Johannesburg - MTN South Africa may be forced to accelerate its cost reduction programme if new interconnection rates proposed by the government are adopted, according to chief executive Zunaid Bulbulia.
The company is reviewing its supplier and contractor base as market saturation and pressure on revenues take a toll on the margins of operators across the industry.
Tariffs had also fallen substantially over the past 10 to 15 years, Bulbulia said this week.
“We are aggressively managing costs. If the mobile termination regime goes in a direction that we are not anticipating, we have to increase that aggression to another level,” he added.
MTN was engaging its “multiples of hundreds of contractors” and was trying to make them share some of the costs, Bulbulia said. “We are looking at commissions, we are looking at discounts… Where necessary we are asking contractors to leave the organisation because we don’t need their services anymore.”
Some contract workers were being added to MTN’s payroll permanently to reduce the fees paid to contracting agencies.
The company’s cost drivers include investment in the network, particularly as data sales are prioritised. Data networks are costly and require investment in fixed infrastructure such as fibre-optic networks. MTN has also bought capacity in undersea connectivity.
MTN has said its investment capability could be hurt by a proposal by the Independent Communications Authority of SA (Icasa) to halve interconnection fees to 20c a minute from March. Operators pay interconnection fees to connect calls on each other’s networks.
Vodacom and MTN disagree with Icasa’s intention to prolong asymmetry, a regulatory provision that enables new market entrants and smaller players to charge their larger rivals higher termination fees to promote competition.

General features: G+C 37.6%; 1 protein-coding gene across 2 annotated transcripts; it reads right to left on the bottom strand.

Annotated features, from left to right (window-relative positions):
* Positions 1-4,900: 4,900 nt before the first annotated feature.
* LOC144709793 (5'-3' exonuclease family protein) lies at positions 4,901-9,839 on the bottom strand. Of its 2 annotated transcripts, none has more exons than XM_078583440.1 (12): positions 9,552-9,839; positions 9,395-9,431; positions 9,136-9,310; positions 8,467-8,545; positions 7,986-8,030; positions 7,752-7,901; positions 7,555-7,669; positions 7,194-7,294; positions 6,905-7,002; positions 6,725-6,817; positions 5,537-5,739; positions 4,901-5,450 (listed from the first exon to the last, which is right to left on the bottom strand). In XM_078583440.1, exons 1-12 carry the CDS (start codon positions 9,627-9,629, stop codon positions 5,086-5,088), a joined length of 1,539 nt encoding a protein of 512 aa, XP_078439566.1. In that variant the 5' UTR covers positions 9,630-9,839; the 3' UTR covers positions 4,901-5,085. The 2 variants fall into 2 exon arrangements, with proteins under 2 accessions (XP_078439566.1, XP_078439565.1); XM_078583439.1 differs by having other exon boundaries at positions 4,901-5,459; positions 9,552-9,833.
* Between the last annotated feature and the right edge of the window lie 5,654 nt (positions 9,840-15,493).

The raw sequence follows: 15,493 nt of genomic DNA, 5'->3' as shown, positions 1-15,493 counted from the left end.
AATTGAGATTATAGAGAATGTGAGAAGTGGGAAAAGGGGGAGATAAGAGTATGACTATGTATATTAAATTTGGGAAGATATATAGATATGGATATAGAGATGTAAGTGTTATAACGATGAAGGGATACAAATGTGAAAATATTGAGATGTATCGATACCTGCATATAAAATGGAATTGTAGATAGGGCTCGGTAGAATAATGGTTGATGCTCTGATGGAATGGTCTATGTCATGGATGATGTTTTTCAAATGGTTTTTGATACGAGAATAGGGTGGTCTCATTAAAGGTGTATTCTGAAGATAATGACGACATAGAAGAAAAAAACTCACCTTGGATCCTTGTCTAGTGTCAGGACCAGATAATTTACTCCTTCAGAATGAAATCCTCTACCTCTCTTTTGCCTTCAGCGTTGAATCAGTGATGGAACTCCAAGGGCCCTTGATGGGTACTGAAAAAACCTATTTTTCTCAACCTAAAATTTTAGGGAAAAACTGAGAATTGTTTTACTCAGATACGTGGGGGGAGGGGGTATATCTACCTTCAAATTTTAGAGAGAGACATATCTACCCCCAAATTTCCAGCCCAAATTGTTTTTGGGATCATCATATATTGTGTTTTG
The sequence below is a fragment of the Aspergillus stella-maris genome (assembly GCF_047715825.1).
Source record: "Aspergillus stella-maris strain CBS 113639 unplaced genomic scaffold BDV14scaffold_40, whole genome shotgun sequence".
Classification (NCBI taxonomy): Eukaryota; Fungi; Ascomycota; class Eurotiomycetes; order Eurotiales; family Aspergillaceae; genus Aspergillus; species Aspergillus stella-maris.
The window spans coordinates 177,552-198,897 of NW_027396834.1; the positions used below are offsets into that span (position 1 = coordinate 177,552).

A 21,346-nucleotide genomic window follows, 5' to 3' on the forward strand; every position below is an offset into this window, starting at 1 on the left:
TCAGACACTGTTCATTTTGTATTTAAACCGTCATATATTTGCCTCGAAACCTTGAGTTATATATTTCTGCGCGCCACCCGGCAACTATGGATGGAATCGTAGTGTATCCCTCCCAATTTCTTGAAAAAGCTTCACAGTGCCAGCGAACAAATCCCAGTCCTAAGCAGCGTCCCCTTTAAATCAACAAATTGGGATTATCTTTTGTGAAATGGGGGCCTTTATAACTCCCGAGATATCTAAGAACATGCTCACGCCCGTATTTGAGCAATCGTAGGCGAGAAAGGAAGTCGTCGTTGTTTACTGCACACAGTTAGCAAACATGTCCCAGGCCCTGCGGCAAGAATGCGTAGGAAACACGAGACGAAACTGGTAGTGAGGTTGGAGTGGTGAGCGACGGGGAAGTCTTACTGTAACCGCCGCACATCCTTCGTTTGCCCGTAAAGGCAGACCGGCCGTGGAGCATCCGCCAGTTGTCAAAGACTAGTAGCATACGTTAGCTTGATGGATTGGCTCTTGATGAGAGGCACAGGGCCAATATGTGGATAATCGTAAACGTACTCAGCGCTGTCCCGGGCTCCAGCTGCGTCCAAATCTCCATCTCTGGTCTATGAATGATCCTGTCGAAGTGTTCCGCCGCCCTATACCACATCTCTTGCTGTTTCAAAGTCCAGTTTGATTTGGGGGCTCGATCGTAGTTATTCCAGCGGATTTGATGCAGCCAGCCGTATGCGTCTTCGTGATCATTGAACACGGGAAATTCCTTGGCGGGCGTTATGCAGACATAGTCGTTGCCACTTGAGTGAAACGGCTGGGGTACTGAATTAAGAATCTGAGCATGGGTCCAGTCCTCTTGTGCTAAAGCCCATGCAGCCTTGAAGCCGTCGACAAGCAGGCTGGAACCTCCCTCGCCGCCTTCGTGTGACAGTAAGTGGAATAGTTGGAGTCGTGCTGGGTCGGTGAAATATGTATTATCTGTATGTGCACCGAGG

Icasa proposed the current 10 percent asymmetry advantage be increased and then phased out over six years. Bulbulia said asymmetry was only conducted over three years internationally.
He said Telkom Mobile, which was less than four years old, was entitled to asymmetry but not Cell C, which was 12 years old.
In a note to clients, RMB Morgan Stanley recently forecast that if Icasa cut the rate, a 50 percent interconnect rate cut would reduce Vodacom’s earnings by between 5 percent and 10 percent.
MTN would incur a “small negative impact” but the cuts would be positive for Telkom, which has been a net interconnect payer. Vodacom is the largest net receiver of wireless interconnection revenue, in the region of R1.3 billion a year.
“We’ve said we’re happy to accept any mobile termination regime but it must be based on a cost-based proposal,” Bulbulia said.
He declined to comment on speculation that MTN was in talks with Telkom over an infrastructure sharing deal.
Bloomberg recently cited sources who spoke on condition of anonymity because the talks were private.
“There are discussions with various parties,” Telkom spokesman Pynee Chetty said yesterday. - Business Report